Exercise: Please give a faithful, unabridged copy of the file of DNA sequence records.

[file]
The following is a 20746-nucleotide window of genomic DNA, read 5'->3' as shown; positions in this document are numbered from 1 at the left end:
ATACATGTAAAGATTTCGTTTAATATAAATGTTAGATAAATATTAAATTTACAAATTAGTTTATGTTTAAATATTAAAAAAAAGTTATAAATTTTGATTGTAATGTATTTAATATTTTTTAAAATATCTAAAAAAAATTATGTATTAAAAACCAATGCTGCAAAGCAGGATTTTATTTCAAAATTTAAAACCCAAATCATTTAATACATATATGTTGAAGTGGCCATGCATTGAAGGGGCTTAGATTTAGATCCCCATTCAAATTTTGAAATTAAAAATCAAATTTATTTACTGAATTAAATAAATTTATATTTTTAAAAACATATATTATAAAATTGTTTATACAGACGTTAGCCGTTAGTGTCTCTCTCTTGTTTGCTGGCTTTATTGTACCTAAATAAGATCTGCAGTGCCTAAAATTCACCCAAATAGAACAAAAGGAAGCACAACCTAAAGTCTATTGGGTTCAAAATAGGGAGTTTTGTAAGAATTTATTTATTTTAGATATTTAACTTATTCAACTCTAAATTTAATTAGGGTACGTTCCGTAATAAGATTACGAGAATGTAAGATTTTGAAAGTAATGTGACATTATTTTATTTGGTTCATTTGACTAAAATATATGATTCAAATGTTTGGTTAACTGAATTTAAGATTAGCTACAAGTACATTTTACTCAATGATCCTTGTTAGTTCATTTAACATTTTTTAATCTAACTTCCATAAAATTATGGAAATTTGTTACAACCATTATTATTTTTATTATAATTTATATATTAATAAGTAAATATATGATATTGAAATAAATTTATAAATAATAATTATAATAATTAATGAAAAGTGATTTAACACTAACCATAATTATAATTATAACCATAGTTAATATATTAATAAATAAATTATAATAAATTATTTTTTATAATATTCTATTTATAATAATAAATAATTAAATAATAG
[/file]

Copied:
The following is a 20746-nucleotide window of genomic DNA, read 5'->3' as shown; positions in this document are numbered from 1 at the left end:
ATACATGTAAAGATTTCGTTTAATATAAATGTTAGATAAATATTAAATTTACAAATTAGTTTATGTTTAAATATTAAAAAAAAGTTATAAATTTTGATTGTAATGTATTTAATATTTTTTAAAATATCTAAAAAAAATTATGTATTAAAAACCAATGCTGCAAAGCAGGATTTTATTTCAAAATTTAAAACCCAAATCATTTAATACATATATGTTGAAGTGGCCATGCATTGAAGGGGCTTAGATTTAGATCCCCATTCAAATTTTGAAATTAAAAATCAAATTTATTTACTGAATTAAATAAATTTATATTTTTAAAAACATATATTATAAAATTGTTTATACAGACGTTAGCCGTTAGTGTCTCTCTCTTGTTTGCTGGCTTTATTGTACCTAAATAAGATCTGCAGTGCCTAAAATTCACCCAAATAGAACAAAAGGAAGCACAACCTAAAGTCTATTGGGTTCAAAATAGGGAGTTTTGTAAGAATTTATTTATTTTAGATATTTAACTTATTCAACTCTAAATTTAATTAGGGTACGTTCCGTAATAAGATTACGAGAATGTAAGATTTTGAAAGTAATGTGACATTATTTTATTTGGTTCATTTGACTAAAATATATGATTCAAATGTTTGGTTAACTGAATTTAAGATTAGCTACAAGTACATTTTACTCAATGATCCTTGTTAGTTCATTTAACATTTTTTAATCTAACTTCCATAAAATTATGGAAATTTGTTACAACCATTATTATTTTTATTATAATTTATATATTAATAAGTAAATATATGATATTGAAATAAATTTATAAATAATAATTATAATAATTAATGAAAAGTGATTTAACACTAACCATAATTATAATTATAACCATAGTTAATATATTAATAAATAAATTATAATAAATTATTTTTTATAATATTCTATTTATAATAATAAATAATTAAATAATAG